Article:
Faculty of Philosophy James Martin Advanced Research Seminar ...

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Dec 11, 2012 (4 years and 6 months ago)

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Faculty of Philosophy

James Martin Advanced Research Seminar Series

_____________________________________________________________________________

Venue:
Oxford Martin
School, Seminar Room 1, Old Indian Institute, Broad St
reet

Date:
MT
10

Week
6

~ Wednesda
y,

17 November
, 15:
0
0


16:30


Speaker:


Dr Russell Powell

(
Program on Ethics of the New Biosciences
)


Title:

A Future Without Genetic Engineering:

Medicine, Evolution and the Preservation of Human
Good


______________________________________________________
_____
__________________

Abstract:


Prominent proponents of genetic enhancement argue that human germ
-
line
modification is morally desirable or obligatory because it will result in a net improvement in
human wellbeing. I argue here in favor of a more fundamental point, namely that
genetic
engineering will be necessary merely to sustain the levels of health and wellbeing that humans
currently enjoy. I show that a large
-
scale program of genetic intervention (1)
may

be necessary to
preserve existing levels of human wellbeing given the
dynamic nature of the evolutionary
environment, and (2)
will

be necessary to preserve existing levels of human wellbeing due to the
population
-
genetic consequences of relaxed selection response in human populations caused by
the increasing efficacy and ava
ilability of conventional medicine and other health
-
related
institutional resources. I defend the counterintuitive claim that the greater the effectiveness of
conventional medicine, the greater the need for germ
-
line modification, since the former in the
a
bsence of the latter will lead to an increasing reliance on medical technology for the
development of normal human capacities. Although this conclusion follows from the structure of
evolutionary theory, it has been overlooked in bioethics due to various mi
sconceptions about
human evolution, which I attempt to rectify, as well as the sordid history of Darwinian
approaches to ethics and social policy, which I distinguish from the present argument. I conclude
that human genetic engineering is a
prima facie

mor
al imperative grounded in principles relating
to the fair and efficient allocation of limited health care resources across generations
.

Bio:
Russell Powell is the Arts and Humanities Research Council Fellow on the Science and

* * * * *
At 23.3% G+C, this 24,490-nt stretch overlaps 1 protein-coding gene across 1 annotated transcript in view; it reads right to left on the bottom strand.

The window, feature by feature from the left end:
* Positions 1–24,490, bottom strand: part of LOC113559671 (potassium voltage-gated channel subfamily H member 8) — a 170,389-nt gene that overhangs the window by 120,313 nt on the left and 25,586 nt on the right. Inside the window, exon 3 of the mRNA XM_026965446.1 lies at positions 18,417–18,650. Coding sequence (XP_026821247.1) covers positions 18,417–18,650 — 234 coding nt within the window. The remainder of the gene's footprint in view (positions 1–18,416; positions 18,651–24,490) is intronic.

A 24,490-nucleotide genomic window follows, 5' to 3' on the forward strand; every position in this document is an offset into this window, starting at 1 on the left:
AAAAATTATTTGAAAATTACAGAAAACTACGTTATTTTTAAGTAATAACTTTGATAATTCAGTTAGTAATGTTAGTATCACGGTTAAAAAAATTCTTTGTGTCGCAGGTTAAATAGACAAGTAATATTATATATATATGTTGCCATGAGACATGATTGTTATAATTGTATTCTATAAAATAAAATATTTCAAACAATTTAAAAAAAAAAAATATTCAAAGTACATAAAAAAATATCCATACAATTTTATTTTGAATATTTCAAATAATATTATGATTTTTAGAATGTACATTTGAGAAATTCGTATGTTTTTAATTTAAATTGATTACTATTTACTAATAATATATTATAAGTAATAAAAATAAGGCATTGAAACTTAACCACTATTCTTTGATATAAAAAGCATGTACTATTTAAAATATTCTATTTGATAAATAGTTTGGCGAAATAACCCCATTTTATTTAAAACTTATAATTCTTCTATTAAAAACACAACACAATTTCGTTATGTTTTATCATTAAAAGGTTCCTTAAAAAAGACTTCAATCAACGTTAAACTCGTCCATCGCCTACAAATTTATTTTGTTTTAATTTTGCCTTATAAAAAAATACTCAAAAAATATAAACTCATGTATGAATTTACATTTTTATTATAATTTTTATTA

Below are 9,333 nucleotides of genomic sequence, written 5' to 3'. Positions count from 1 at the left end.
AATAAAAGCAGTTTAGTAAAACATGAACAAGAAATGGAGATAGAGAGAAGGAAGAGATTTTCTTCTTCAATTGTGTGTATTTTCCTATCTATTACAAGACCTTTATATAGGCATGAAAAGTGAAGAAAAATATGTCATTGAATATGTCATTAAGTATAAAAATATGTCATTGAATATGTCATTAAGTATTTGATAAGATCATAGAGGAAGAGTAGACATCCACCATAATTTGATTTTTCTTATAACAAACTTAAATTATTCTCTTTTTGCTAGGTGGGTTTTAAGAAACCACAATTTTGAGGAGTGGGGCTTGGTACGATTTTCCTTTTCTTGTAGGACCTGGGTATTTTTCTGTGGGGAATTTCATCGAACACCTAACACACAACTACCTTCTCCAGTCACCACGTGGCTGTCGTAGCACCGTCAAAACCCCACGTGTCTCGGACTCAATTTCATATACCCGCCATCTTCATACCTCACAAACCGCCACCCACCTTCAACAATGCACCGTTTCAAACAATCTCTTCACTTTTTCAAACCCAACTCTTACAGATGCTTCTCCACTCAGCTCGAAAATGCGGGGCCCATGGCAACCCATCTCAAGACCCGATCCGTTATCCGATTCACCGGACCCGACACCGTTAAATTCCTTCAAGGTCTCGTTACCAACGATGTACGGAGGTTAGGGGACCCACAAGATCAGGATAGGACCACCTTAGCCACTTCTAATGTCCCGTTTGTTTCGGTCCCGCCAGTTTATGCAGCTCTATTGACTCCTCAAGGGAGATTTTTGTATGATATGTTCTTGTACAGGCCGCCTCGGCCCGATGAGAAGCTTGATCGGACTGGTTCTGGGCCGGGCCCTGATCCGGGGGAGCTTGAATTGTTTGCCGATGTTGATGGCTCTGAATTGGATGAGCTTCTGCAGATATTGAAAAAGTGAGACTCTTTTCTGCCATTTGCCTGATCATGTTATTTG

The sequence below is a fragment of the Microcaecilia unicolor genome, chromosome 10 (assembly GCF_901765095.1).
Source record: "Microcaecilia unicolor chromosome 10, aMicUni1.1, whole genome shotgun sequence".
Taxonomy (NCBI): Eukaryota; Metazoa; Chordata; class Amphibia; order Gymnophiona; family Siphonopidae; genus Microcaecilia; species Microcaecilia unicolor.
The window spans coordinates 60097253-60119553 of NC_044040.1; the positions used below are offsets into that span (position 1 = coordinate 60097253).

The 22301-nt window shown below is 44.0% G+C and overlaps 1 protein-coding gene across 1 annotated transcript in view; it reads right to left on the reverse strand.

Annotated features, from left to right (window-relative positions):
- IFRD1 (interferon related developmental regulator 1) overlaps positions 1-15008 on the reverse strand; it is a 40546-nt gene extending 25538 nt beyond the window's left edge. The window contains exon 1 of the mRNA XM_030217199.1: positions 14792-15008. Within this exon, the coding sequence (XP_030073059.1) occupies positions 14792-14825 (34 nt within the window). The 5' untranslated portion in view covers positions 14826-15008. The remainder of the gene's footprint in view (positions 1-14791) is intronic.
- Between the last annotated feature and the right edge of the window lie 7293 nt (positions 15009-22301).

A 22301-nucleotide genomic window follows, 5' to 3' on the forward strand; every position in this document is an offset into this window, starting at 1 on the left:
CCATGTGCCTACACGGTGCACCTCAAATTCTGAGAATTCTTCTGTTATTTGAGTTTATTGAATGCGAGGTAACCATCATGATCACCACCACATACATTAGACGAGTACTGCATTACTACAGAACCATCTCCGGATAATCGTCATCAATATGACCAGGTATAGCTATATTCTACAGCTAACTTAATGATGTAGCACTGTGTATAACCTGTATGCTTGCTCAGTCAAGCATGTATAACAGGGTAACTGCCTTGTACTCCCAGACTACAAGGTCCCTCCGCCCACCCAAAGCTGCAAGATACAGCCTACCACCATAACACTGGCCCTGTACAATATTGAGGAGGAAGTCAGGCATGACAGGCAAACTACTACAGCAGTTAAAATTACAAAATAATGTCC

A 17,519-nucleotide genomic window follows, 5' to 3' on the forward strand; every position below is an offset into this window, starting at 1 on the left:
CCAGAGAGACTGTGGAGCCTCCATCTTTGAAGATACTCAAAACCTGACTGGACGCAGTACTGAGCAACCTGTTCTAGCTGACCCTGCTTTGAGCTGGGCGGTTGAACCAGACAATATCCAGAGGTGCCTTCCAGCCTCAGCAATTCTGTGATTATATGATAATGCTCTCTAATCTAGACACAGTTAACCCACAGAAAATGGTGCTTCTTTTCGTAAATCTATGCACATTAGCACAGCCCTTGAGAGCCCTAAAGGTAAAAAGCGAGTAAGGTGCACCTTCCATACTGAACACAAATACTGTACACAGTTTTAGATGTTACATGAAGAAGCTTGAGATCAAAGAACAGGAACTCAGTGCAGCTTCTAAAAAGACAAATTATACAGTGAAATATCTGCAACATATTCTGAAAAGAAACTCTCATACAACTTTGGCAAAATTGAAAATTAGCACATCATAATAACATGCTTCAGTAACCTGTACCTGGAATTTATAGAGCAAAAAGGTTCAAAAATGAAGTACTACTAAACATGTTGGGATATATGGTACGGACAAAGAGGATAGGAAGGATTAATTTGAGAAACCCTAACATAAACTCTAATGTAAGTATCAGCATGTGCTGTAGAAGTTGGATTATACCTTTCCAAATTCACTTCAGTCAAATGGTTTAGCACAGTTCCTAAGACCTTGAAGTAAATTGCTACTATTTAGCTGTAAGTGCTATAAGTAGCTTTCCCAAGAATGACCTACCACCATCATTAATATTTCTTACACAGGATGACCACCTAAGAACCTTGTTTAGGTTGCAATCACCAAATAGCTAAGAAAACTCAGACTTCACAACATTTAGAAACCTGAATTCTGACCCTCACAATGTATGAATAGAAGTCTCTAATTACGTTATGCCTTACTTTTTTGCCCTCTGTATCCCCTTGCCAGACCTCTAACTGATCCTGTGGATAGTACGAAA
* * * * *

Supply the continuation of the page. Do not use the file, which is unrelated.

Religious Conflict Project

at the Uehiro Centre for Practical Ethics, a James Martin Research Fellow
for the Program on Ethics and the New Biosciences, and a member of the Oxford Centre for
Neuroethics at the Uehiro Centre for Practical Ethics. Prior to his appointment at Oxford, R
ussell
was a Greenwall Postdoctoral Fellow at Johns Hopkins University and (simultaneously) a Visiting
Assistant Professor of Philosophy and a Senior Research Scholar in the Kennedy Institute of Ethics
at Georgetown University. He received his Ph.D. in Phi
losophy and M.S. in Evolutionary Biology
from Duke University (2009), his Juris Doctor (with honors) from NYU Law School (2002), and his
B.A. in philosophy (summa cum laude) from Binghamton University (1999). Russell specializes in
the philosophy of biolog
ical and biomedical science, with a particular interest in the evolutionary
dimensions of bioethics broadly construed. However, his academic interests are wide
-
ranging and
highly interdisciplinary. He has published in areas ranging from the philosophy of s
cience to
political and legal philosophy, in journals such as the British Journal for the Philosophy of Science,
Journal of Philosophy, Journal of Political Philosophy, Journal of Medicine and Philosophy, Biology
and Philosophy, European Journal for the Ph
ilosophy of Science, American Journal of Bioethics,
Kennedy Institute of Ethics Journal, and the Australian Journal of Legal Philosophy. Prior to
commencing his graduate work in philosophy, Russell worked as an attorney in the New York







office of the law fi
rm Skadden, Arps, Slate, Meagher and Flom LLP, where he practiced complex
product liability litigation.